The University of Wisconsin-Eau Claire English Department provides students with a wide selection of academic offerings that allow students to focus their interest in English studies on the emphasis best aligned with their academic and professional aspirations. Among these emphases, the English – Rhetorics of Science, Technology, and Culture (RSTC) Emphasis is one of the most fascinating. The program seeks to put theory into practice in ways that encourage critical thinking, improve cultural awareness and contextual skills, and promote effective communication.
The emphasis draws from classic and contemporary rhetorical theories, ideas, and concepts, and the coursework examines other areas such as scientific communication, digital writing, and cross-cultural interactions. Graduates of the English—Rhetorics of Science, Technology, and Culture major often seek careers in publishing, research assistantships, and even human-computer interface design.
Available in major, minor, and certificate forms, the RSTC emphasis is unique in its interdisciplinarity. To Dr. Kaia Simon, an Assistant Professor and Director of the University Writing Program, the diversity of students in the emphasis is displayed in her Visual Rhetorics (ENGL 315) course, "There are about two English majors. The rest are pre-professionals—students who want to be doctors, dentists, and physical therapists."
Whether evaluating the communicative value of medical visuals or communicating the value of a research proposal, Dr. Simon believes an understanding of rhetoric is foundational.
"The question is, how can you be a more informed member of your profession to amplify what you want and counteract what you need to?"
Dr. Jonathan Rylander sees students as "living in a world where they care more about fairness, equality, and justice, but are unprepared for the complex work needed to combat those issues." Students in the RSTC emphasis can explore topics in scientific communication, the Anthropocene, and racial and restorative justice and will develop an understanding of themselves as they prepare to address complex issues professionally.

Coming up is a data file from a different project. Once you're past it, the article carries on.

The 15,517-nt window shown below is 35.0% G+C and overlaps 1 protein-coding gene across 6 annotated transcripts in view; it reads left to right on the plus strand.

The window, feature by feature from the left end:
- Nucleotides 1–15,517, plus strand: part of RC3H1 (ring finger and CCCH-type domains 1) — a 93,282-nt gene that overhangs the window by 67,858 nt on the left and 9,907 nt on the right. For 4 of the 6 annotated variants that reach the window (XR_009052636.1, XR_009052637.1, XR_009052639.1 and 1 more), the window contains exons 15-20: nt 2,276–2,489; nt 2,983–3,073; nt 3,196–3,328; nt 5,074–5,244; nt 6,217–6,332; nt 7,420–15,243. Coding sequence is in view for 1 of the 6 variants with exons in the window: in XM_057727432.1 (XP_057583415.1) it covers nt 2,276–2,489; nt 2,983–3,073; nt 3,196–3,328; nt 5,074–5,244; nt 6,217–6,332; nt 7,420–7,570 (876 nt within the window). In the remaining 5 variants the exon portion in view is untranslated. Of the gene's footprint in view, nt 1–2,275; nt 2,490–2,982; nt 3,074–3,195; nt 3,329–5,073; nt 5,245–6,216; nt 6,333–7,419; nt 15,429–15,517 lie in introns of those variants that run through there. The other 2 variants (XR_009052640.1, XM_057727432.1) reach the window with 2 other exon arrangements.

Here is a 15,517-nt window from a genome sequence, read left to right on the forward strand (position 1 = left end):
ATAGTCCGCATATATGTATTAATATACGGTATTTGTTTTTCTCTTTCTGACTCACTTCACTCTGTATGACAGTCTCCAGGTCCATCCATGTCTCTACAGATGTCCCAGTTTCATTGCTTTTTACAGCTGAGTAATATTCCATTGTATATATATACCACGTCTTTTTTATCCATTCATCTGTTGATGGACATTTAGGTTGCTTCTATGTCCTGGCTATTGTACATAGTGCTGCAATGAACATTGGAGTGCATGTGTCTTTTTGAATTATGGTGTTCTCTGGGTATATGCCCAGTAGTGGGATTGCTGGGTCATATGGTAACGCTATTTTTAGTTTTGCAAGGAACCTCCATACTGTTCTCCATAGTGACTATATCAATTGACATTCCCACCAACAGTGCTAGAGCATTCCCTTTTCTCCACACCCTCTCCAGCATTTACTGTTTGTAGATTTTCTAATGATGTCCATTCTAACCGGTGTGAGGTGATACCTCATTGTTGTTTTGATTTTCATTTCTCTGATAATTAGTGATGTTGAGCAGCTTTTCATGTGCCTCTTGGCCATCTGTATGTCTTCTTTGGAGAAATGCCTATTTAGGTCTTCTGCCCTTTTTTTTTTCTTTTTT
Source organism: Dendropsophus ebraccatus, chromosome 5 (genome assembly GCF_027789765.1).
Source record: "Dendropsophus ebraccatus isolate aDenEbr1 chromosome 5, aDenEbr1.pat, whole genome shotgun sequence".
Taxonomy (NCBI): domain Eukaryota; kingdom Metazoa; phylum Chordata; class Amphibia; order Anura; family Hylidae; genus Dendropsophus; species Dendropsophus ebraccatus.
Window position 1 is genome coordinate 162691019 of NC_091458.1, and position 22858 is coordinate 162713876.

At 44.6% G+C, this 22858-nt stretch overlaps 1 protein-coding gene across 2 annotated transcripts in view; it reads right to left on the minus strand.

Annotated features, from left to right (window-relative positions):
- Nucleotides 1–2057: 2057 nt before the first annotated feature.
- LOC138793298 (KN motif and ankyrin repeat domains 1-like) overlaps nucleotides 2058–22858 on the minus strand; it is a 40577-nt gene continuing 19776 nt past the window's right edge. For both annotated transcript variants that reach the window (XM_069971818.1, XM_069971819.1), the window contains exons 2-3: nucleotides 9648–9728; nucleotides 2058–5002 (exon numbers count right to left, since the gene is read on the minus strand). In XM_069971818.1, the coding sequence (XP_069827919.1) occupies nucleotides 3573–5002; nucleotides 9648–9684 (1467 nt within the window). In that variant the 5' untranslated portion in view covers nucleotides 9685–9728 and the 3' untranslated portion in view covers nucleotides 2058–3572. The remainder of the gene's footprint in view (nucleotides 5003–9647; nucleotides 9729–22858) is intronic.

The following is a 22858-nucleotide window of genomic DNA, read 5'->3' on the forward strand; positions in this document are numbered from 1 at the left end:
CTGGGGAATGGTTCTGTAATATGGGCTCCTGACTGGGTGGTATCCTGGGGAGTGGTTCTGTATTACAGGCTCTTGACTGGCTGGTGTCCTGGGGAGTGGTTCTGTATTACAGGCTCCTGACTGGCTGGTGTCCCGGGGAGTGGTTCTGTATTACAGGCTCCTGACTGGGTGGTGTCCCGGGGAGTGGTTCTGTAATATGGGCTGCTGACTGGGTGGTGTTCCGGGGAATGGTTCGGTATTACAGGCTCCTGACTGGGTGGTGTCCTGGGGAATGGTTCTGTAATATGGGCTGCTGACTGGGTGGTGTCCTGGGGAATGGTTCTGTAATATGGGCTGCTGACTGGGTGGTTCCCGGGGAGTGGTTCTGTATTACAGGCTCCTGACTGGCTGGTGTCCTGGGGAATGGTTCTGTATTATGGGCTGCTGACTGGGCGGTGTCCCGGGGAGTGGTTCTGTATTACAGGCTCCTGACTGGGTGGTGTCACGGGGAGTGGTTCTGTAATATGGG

As an English faculty member and the Director of The Center for Writing Excellence, Dr. Rylander finds rhetoric to be an invaluable tool in pursuits across disciplines. "It works by stripping away everything else to focus on how folks interact and communicate to get things done. Only then can you hit issues head-on and bridge divides."
The program, and the English Department in general, offer fantastic opportunities ranging from writing internships, fascinating research opportunities and partnerships, and opportunities for academic apprenticeships and tutoring. The program is home to students in areas of study ranging from psychology to environmental studies. This intellectual diversity helps with fostering unique understandings and sharing ideas in RSTC classrooms.
To Dr. Stephanie Turner, the value often manifests outside class sessions. As the longest-tenured faculty member in the Rhetorics of Science, Technology, and Culture emphasis, Dr. Turner has an incredible track record of interdisciplinary work. Dr. Turner has partnered with faculty and students in Biology, Chemistry, Anthropology, and Art and Design.
“How do you solve all of the problems if your discipline lacks the necessary tools?" To Dr. Turner, the solution is more partnership between the English department and hard sciences.
Whether you are an English, marketing, or environmental studies student, the RSTC emphasis can offer practical skills whose value will translate both personally and professionally. If you are interested in the English - Rhetorics of Science, Technology, and Culture emphasis, please visit the program website and consult your advisor.